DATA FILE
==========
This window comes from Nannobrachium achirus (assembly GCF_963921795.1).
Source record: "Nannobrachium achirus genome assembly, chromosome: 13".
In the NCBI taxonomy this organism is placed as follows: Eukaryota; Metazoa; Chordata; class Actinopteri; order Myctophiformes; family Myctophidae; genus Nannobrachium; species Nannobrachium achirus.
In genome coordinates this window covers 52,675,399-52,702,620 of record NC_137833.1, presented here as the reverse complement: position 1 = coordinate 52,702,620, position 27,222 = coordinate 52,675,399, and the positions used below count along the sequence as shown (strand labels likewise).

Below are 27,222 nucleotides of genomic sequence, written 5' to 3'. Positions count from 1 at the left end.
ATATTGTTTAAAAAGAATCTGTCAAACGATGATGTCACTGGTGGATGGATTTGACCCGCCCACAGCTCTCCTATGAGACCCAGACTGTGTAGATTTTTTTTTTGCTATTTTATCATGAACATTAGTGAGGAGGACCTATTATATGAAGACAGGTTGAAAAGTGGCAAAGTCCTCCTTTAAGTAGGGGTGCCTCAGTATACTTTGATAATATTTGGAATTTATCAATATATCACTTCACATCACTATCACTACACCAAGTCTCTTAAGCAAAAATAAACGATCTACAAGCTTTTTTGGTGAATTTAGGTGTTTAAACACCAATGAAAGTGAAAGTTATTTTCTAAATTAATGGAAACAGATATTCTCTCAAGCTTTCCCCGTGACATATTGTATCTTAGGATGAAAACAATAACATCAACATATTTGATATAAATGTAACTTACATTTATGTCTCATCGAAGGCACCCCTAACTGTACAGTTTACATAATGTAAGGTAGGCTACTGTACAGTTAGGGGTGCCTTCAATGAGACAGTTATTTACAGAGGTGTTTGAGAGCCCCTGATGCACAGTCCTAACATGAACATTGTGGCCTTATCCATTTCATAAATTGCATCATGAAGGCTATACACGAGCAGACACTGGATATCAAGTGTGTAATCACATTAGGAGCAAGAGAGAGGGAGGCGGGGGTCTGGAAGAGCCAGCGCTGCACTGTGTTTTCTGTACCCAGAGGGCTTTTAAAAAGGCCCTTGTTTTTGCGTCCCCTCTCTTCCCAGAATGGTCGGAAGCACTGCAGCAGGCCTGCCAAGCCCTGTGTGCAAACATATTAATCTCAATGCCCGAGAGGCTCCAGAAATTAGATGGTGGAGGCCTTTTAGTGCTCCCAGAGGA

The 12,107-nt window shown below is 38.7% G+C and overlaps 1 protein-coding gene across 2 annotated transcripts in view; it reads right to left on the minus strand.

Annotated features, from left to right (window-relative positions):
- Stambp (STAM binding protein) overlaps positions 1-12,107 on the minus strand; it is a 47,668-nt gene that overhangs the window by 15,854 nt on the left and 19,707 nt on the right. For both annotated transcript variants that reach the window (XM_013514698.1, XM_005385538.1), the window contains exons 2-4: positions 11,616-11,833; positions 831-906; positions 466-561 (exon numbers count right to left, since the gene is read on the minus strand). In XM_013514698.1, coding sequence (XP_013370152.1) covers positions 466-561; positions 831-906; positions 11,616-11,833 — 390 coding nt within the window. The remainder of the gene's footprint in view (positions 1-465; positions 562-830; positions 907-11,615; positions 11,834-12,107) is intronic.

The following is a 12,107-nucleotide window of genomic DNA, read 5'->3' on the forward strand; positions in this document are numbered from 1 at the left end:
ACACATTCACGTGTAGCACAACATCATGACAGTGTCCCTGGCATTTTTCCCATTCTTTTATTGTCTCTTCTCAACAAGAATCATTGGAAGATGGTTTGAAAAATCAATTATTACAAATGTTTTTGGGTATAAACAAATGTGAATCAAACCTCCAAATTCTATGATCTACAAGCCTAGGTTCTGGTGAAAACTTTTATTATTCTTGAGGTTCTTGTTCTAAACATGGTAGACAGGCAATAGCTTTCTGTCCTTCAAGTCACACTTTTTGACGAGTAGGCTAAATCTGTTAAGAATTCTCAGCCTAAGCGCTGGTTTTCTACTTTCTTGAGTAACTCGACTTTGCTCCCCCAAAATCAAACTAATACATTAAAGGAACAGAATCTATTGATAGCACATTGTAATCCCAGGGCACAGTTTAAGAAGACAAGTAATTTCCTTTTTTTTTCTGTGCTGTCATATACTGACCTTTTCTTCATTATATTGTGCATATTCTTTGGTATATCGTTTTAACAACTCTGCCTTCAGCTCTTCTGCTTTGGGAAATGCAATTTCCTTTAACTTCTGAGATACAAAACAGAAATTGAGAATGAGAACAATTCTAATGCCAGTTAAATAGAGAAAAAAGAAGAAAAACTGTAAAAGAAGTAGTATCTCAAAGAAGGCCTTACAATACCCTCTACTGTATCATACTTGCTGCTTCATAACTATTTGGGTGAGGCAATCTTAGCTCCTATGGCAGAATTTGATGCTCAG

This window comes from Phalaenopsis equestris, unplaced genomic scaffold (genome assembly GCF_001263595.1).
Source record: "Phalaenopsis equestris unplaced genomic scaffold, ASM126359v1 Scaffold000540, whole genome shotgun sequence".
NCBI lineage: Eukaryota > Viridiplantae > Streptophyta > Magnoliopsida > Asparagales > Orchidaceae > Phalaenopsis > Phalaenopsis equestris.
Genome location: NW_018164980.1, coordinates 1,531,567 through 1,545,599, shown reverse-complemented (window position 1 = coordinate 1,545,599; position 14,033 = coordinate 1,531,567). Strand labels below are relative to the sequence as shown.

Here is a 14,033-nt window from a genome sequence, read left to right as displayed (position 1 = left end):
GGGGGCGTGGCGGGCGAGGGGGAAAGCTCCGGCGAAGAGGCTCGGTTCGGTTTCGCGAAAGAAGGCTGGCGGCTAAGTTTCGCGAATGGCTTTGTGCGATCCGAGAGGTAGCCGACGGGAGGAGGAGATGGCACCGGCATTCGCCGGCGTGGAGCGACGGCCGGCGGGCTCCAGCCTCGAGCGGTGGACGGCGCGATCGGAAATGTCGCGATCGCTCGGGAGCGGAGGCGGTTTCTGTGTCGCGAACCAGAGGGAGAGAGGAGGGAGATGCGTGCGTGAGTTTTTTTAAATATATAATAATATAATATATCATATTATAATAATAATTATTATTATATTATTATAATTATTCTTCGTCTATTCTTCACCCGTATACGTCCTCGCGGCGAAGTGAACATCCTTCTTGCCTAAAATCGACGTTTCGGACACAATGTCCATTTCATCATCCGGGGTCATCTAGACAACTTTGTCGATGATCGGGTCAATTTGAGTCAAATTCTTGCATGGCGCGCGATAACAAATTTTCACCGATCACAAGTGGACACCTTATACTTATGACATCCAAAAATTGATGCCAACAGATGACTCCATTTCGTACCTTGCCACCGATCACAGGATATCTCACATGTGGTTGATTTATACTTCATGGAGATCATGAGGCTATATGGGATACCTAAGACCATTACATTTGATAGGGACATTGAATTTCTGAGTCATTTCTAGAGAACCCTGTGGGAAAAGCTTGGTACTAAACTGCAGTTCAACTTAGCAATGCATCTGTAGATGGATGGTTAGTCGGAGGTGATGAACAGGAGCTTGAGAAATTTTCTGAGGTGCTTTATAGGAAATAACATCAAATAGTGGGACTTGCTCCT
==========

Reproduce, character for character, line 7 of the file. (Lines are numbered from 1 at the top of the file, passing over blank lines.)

The 12,107-nt window shown below is 38.7% G+C and overlaps 1 protein-coding gene across 2 annotated transcripts in view; it reads right to left on the minus strand.